Plunging into the fast-growing home video marketplace, Eastman Kodak Co., the world's largest photography company, introduced yesterday a one-piece "camcorder" that combines a video camera and recorder based on a new 8mm videotape technology.

However, Kodak is not manufacturing the new video system itself. The company said the camcorder was being manufactured to specifications by Matsushita, the giant consumer electronics company that also manufactures VHS video cassette recorders (VCRs) under the name Panasonic, while the tapes and cassettes will be made by TDK, another Japanese company.

General Electric Co., meanwhile, announced yesterday that it would introduce a similar product this weekend at the semi-annual consumer electronics show.

Home video has been one of the most robust segments of the consumer electronics industry in the last five years. Several experts project that more than 8 million VCRs will be in American households by 1985. In the first 51 weeks of 1983, more than 3.9 million VCRs were sold, representing a 101 percent increase over 1982 sales.

Moreover, sales of color home video cameras have closely tracked the growing sales of portable VCRs, with nearly half a million cameras sold in 1983--roughly a 40 percent increase over the preceding year.

The Kodak camcorder approach is designed to blend the best of both markets and offer consumers an entire home video system for under $2,000. The cordless, five-pound device would let users tape a sequence and then play it back by attaching the unit to a television set--thus eliminating the need for a separate VCR playback unit.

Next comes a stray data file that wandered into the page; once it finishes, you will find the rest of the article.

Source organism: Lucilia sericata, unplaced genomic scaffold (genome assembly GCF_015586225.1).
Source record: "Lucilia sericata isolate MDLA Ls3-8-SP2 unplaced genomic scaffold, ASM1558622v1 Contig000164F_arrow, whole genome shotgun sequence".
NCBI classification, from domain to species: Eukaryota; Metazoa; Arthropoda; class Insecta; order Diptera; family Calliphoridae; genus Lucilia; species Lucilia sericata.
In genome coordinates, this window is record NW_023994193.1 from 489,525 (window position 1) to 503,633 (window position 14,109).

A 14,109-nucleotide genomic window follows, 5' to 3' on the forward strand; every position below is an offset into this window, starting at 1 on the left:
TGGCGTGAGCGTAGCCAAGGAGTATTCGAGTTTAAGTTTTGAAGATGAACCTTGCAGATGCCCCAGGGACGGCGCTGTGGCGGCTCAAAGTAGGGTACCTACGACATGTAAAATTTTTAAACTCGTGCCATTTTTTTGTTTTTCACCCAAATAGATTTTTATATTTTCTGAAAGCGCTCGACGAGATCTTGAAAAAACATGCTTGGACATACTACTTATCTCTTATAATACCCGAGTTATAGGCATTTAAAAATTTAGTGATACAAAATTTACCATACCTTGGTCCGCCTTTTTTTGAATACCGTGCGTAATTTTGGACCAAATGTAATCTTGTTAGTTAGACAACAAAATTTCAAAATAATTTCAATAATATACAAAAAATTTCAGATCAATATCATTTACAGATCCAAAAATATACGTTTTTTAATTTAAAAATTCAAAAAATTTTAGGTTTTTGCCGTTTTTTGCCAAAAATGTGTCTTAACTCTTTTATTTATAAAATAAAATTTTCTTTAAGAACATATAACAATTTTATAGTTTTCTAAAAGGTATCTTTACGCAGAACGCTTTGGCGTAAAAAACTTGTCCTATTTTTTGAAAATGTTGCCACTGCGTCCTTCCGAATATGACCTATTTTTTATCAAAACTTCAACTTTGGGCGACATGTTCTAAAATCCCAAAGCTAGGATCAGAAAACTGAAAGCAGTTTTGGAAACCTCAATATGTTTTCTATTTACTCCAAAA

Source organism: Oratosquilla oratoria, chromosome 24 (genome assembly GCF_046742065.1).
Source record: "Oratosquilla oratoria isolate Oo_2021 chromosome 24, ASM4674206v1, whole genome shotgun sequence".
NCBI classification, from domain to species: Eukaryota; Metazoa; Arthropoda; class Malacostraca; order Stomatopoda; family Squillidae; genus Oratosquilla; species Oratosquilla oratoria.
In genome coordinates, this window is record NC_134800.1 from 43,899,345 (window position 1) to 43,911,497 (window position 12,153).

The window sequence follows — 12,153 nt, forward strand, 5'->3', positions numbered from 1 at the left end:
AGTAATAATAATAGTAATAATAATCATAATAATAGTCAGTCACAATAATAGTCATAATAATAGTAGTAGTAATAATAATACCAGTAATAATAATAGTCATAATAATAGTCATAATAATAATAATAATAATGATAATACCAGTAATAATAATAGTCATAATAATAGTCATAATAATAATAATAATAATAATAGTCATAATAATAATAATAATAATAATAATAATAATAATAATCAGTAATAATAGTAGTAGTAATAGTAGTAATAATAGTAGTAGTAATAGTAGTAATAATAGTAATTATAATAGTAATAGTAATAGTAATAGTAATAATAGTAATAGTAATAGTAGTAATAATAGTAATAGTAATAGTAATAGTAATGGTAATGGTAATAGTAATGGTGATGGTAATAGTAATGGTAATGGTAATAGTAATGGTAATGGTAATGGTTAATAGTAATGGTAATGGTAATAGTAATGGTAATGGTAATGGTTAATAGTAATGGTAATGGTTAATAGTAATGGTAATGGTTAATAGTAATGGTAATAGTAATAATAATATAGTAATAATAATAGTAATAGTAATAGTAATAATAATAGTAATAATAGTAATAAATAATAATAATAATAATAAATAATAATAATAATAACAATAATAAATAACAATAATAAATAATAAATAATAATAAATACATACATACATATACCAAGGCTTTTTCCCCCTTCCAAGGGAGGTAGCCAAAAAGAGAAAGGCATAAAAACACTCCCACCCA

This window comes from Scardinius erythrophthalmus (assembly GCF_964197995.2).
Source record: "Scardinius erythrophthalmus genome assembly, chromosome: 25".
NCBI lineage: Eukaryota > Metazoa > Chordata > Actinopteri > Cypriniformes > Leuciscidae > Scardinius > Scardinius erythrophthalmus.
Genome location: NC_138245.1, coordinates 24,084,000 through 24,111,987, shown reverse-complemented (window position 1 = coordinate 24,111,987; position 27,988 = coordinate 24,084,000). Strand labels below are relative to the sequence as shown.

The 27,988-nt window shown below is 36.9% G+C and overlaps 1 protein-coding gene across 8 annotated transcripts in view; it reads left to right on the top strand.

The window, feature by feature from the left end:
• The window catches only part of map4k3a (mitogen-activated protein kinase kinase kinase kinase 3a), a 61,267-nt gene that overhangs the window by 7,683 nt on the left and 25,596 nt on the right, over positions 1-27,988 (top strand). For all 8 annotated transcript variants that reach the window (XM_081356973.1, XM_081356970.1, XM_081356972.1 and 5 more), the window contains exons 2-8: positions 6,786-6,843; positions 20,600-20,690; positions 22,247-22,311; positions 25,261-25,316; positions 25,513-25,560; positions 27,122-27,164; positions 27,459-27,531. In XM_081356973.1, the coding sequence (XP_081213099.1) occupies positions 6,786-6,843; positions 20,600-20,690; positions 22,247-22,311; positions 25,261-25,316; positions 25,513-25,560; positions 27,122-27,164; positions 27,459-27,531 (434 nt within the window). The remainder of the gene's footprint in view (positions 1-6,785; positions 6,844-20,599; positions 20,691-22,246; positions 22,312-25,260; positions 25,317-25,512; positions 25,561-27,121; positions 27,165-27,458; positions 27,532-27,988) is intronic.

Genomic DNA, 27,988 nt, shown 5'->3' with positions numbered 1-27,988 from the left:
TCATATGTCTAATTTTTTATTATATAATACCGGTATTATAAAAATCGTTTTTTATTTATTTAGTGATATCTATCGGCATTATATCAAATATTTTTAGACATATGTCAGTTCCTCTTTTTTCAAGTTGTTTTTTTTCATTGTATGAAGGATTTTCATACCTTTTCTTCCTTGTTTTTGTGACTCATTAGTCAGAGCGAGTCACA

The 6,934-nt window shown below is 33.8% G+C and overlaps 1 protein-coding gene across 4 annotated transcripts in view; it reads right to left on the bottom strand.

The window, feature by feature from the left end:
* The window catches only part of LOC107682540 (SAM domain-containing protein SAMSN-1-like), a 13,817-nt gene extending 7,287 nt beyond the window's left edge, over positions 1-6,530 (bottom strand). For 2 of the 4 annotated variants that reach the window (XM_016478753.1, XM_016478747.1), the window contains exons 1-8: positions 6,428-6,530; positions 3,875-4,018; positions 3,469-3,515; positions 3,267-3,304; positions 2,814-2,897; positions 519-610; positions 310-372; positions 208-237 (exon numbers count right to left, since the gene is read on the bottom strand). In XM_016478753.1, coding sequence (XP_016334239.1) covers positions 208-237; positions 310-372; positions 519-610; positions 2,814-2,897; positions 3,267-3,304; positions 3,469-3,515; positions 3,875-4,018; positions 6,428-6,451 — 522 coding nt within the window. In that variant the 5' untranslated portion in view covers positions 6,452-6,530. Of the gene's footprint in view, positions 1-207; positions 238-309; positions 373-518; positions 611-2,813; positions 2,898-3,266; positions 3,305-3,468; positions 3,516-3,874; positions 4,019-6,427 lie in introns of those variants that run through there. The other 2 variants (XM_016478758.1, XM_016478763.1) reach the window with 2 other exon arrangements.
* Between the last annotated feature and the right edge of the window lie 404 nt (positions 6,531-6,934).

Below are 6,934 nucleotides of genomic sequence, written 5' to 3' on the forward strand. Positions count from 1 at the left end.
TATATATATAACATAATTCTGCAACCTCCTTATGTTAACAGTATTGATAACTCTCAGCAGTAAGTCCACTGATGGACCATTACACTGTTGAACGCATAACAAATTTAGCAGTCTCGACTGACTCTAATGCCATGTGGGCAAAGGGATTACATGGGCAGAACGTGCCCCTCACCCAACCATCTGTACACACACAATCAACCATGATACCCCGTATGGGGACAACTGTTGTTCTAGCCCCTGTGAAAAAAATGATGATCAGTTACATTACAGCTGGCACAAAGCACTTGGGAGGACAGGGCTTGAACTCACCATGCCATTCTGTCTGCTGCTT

The home video market is currently dominated by the Japanese consumer electronics companies that produce the equipment in two video formats--Beta and VHS. VHS VCRs outnumber Beta recorders by more than 3 to 1.

The Kodak move to offer an 8mm technology reflects an effort to create a third standard for home video equipment. One advantage of the new format is that it permits lighter and less bulky equipment; the Kodak tape is roughly half the size of the conventional half-inch tapes now used in most home video products.

However, Kodak will also market a new line of Beta and VHS half-inch video cassettes. Prices for the new line have not been disclosed.

"Kodak is a changing company," said Michael Ellmann, a research analyst with Wertheim & Co. in New York. "They're looking into new products. This is an experimental program for the company and it will test the power of its distributional ability."

Ellmann points out that Kodak is "the last holdout" of the conventional photography companies not directly involved in the home video market. Both Polaroid and Fuji Film Co., the Japanese photography company, currently offer a line of home video tape products.

Shipments of the new system are expected to begin this summer.

In a related move, RCA Corp. introduced a palm-size color video camera weighing under three pounds that will retail for under $1,000. The company said the camera will be sold nationally later this month.